Fiduciary responsibility, sometimes referenced as fiduciary duty, is the best term in finance, with the possible exception of fungible. So, what is fiduciary responsibility, and do you need someone with a fiduciary duty to help with your finances?
Fiduciary is a fancy word for the concept of doing what is in the best interest of someone, typically a client or a trustee. Most people are shocked to find out that most financial planners, financial advisors, stock brokers, and the like do not have a fiduciary duty to their clients. In other words, the guy you have managing all of your money is not required, by law, regulation, or contract to act in your best interests. Rather, they typically have a much more easier standard called suitability.
Suitability means that the investments or other recommendations they make are merely suitable for someone like you, not the best for you. So, if it isn’t wildly inappropriate for you to be investing in Apple stock, then they can recommend Apple stock, even if they feel like another investment would be better. Any attempt to ever make any of these financial professionals required to be fiduciaries is met with immediate and ravenous attack from Wall Street firms and banks. There are some financial planners who follow a fiduciary standard. They will often brag loudly about it, because if you know what it is, then you probably want it. Fortunately, for most financial companies, most people have no idea what it is, and worse, assume that the people working with them are already following that standard.
Do You Need Someone With Fiduciary Duty?
All of this sounds pretty straightforward on paper, but in the real world, it really isn’t that easy. For example, if I think Mutual Fund A is the best possible mutual fund for you, then I have met my fiduciary responsibility by recommending it to you. That is no guarantee that Mutual Fund A actually is the best investment for you, or even that it is a good investment at all.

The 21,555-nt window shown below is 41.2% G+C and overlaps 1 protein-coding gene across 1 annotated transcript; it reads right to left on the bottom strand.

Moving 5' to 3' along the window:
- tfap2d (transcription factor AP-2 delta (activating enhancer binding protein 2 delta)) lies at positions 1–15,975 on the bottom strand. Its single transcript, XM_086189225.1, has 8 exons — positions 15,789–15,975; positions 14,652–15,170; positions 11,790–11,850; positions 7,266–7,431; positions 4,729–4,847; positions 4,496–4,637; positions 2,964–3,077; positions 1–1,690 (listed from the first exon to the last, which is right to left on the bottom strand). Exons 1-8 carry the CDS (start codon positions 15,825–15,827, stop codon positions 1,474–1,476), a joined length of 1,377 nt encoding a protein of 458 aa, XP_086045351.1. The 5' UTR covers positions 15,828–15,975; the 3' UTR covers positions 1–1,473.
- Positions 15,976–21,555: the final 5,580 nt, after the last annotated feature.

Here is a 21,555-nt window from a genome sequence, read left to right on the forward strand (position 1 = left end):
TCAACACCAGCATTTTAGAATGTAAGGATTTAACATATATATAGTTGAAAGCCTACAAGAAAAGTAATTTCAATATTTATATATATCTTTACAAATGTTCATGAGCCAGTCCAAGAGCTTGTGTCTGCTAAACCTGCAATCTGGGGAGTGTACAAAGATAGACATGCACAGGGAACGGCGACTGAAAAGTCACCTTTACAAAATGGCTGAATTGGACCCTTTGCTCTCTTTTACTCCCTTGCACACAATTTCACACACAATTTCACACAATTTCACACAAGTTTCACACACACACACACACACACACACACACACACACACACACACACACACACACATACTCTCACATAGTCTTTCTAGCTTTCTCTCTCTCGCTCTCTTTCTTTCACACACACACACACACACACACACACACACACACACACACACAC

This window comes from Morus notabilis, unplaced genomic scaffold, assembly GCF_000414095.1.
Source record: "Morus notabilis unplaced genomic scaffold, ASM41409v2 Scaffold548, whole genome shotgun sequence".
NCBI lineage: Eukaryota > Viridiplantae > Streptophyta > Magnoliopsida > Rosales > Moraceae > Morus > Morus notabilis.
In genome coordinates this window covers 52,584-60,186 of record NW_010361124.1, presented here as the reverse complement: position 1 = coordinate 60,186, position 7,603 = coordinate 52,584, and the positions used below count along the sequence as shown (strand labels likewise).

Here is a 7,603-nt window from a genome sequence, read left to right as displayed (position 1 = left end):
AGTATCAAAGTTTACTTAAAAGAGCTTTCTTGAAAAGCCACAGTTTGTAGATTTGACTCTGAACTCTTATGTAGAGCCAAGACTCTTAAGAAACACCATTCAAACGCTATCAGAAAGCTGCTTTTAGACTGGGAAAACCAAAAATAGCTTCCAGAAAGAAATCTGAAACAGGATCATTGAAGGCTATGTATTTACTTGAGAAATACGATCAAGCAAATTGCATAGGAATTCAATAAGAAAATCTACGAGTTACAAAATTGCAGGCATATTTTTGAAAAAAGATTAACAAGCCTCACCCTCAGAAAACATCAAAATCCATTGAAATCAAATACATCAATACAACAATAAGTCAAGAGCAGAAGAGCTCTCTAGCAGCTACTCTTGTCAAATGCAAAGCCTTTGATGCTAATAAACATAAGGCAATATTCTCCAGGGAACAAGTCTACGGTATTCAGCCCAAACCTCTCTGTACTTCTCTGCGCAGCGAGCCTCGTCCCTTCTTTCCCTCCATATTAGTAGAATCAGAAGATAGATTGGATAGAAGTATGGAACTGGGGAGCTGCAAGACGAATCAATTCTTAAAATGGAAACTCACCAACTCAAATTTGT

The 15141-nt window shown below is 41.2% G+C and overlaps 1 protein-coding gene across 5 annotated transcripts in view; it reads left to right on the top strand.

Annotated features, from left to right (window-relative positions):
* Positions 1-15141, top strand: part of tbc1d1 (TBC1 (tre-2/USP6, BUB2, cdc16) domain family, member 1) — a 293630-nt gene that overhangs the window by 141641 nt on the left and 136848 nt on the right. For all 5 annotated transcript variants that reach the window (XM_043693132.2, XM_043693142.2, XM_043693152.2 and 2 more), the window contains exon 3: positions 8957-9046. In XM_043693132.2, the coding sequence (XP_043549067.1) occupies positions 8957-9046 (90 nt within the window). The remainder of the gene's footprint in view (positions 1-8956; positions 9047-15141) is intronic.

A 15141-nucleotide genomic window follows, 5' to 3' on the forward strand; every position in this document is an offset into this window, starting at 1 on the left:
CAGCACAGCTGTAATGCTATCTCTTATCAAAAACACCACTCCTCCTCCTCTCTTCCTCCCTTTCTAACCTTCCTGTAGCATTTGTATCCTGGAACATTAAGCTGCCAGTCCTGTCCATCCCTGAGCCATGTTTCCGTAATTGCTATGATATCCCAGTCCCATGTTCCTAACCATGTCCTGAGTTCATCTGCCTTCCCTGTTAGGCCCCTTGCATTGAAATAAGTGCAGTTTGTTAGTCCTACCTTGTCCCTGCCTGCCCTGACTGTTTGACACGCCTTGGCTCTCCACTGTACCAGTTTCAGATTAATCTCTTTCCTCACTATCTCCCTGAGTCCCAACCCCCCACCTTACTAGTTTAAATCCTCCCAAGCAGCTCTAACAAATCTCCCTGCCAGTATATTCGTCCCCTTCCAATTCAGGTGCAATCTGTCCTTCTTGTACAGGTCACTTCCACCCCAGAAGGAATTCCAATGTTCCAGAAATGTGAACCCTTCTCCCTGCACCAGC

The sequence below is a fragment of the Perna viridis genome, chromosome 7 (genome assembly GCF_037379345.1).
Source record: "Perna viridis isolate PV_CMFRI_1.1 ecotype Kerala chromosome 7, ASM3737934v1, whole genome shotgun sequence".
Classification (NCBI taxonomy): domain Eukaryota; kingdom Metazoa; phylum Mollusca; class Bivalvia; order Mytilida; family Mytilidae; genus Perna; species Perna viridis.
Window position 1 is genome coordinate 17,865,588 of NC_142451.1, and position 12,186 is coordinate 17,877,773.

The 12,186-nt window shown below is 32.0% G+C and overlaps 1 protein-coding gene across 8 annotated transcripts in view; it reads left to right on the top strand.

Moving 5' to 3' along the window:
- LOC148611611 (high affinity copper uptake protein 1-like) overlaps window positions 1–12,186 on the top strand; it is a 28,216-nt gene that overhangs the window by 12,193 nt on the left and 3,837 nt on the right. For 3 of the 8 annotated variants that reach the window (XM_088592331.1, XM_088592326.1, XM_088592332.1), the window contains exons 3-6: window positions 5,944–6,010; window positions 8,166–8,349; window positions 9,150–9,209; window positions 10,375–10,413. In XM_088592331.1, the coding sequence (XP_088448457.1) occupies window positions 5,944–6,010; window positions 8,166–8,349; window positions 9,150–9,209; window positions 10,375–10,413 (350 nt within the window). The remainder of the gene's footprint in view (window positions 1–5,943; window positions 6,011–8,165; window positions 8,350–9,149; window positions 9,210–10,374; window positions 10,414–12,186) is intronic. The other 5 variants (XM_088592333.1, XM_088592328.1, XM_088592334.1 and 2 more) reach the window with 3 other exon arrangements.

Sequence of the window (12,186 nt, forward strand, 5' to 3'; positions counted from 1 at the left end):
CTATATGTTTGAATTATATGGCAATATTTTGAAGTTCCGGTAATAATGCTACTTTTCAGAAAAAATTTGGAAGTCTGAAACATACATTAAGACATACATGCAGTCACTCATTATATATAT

While I was a financial advisor, at both a local bank, and for a major Wall Street brokerage, I never had a fiduciary duty to any of my clients. Technically, that all changed the day I became a Certified Financial Planner, because the rules of being a CFP state that you must act with fiduciary duty toward your clients. The reality is that nothing ever changed. As will all professions, there are good guys trying to do the right thing, and scumbags looking to line their own pockets at your expense. To both of these kinds of people, the words on a piece of paper don’t matter. I never cheated, or recommended bad things to any of my clients because I liked them. They had all signed up with me, and put their trust in me. Some of them were irritating, or took too much effort, but none of them deserved to be cheated. And, I never cheated anyone, or put someone in an investment with a bigger commission because it had a bigger commission. I sold the same investments to my own parents that I sold to everyone else.
So, why then do people make such a big deal out of fiduciary duty?
There are two reasons. The finance companies are so against it because it opens additional avenues for lawsuits against them. Even with hindsight, it is tough to show that an investment wasn’t suitable. But, with the benefit of hindsight, that adjustable mortgage might seem like a bad idea, same for that one tech stock, and don’t get me started on the micro-cap mutual fund. Even if the advisor thought those were the best investments (especially in conjunction with a whole portfolio), it can seem (especially without context) that maybe unlucky investments were “bad” investments that were not in the interest of the client.
The reason advisors who do follow a fiduciary duty makes such a big deal out of it, is that official sounding financial terms make it sound like they are more trustworthy. While it is nice that someone will comment, in writing, that they will always do what they believe is in your best interest, that doesn’t make them any better at knowing what actually is in your best interest. And, unfortunately, for a bad actor, no fancy words or contracts will stand in their way. In fact, it might just make you take longer to wise up.
The bottom line is that while you should trust your financial advisor and listen carefully to their recommendations, you must always understand what is happening, verify the information you are given, and then monitor the situation. Check your statements, watch your fees, and follow your performance at all times. Knowledge is always more powerful than any promise or contract provision.